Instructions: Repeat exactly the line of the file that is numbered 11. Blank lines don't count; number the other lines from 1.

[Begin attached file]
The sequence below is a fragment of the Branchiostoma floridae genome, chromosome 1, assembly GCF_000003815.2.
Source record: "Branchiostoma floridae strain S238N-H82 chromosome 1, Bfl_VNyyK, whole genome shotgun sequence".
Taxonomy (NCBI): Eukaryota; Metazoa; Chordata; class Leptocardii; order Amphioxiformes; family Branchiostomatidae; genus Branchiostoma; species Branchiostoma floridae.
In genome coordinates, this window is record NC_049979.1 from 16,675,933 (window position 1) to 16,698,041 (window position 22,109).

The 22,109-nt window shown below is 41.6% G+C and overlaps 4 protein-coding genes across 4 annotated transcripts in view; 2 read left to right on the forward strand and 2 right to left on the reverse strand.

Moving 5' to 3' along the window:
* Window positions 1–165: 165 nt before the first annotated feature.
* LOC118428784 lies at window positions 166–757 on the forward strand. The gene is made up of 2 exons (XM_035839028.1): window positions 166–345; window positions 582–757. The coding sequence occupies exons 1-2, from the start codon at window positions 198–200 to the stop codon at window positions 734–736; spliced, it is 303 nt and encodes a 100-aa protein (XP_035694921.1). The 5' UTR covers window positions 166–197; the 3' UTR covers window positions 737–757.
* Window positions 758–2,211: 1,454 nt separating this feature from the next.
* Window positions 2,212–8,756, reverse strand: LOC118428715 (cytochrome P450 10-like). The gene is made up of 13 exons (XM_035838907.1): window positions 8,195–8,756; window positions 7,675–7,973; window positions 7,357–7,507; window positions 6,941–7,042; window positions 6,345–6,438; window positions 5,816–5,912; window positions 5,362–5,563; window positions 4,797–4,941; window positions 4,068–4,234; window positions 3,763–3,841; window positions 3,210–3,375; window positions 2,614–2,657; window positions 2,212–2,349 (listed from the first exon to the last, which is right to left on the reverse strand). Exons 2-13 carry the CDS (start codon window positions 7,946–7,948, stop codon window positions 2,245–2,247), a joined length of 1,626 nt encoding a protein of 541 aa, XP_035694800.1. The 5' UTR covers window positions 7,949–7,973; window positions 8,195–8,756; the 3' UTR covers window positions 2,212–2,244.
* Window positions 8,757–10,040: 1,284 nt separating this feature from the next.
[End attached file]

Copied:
* Window positions 8,757–10,040: 1,284 nt separating this feature from the next.